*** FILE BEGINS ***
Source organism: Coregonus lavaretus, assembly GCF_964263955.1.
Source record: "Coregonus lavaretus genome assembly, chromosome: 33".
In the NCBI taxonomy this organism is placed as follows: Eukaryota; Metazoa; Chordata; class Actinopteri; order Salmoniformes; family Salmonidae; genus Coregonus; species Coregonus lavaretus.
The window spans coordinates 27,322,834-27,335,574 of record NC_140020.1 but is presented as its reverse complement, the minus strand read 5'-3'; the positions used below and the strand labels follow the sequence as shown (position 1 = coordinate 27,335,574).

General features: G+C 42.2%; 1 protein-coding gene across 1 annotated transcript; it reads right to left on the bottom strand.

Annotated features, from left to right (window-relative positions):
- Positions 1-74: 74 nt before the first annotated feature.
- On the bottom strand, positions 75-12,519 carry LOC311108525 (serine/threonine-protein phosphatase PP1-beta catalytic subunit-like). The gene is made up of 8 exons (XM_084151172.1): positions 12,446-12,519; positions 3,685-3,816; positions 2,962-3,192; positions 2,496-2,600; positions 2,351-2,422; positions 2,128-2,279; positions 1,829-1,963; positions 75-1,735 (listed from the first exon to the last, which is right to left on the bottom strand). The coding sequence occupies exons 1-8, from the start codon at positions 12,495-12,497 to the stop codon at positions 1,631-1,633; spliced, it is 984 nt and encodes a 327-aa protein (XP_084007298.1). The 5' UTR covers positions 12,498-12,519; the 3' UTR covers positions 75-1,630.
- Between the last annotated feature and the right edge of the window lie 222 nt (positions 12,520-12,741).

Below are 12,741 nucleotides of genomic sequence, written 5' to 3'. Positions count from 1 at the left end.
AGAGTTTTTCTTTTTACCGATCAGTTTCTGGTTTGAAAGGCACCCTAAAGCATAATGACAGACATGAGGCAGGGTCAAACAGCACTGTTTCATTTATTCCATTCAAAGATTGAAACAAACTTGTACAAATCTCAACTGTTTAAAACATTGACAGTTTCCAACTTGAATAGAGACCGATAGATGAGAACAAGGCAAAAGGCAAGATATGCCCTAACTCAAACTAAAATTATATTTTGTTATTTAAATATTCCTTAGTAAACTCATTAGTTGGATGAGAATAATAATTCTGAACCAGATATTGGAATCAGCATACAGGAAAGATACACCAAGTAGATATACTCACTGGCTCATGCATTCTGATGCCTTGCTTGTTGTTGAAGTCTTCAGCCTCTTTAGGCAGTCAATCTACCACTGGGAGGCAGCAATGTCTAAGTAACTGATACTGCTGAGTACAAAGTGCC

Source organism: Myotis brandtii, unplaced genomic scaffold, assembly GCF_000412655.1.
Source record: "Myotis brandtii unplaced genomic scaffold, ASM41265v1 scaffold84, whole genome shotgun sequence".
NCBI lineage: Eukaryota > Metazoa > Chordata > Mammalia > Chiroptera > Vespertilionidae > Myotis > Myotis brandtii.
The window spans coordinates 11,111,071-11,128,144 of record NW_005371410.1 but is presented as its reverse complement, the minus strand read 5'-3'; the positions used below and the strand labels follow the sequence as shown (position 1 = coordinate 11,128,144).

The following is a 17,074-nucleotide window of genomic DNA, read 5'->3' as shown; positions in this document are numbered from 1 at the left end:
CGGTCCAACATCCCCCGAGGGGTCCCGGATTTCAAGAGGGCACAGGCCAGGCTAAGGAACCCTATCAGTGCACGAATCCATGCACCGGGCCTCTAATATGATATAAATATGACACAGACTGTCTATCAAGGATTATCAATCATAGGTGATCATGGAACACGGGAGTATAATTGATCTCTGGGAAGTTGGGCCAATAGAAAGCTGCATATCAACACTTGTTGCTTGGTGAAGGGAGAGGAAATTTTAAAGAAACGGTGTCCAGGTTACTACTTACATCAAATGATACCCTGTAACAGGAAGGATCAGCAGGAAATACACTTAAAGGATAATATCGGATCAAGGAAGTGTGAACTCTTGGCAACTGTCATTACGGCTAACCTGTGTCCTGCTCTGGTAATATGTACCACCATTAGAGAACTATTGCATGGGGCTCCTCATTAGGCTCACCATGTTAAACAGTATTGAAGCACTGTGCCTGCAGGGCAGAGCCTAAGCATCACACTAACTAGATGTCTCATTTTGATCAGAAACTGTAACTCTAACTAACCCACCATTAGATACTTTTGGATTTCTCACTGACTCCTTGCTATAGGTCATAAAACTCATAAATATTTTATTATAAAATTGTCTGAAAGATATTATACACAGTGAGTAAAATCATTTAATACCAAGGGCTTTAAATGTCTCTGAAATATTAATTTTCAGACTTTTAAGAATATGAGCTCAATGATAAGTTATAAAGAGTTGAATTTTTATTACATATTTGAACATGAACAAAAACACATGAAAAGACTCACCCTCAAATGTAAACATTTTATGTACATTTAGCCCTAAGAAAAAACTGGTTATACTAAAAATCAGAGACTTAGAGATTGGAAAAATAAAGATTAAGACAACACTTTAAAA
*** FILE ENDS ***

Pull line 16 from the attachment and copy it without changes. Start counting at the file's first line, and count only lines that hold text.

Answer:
The following is a 17,074-nucleotide window of genomic DNA, read 5'->3' as shown; positions in this document are numbered from 1 at the left end: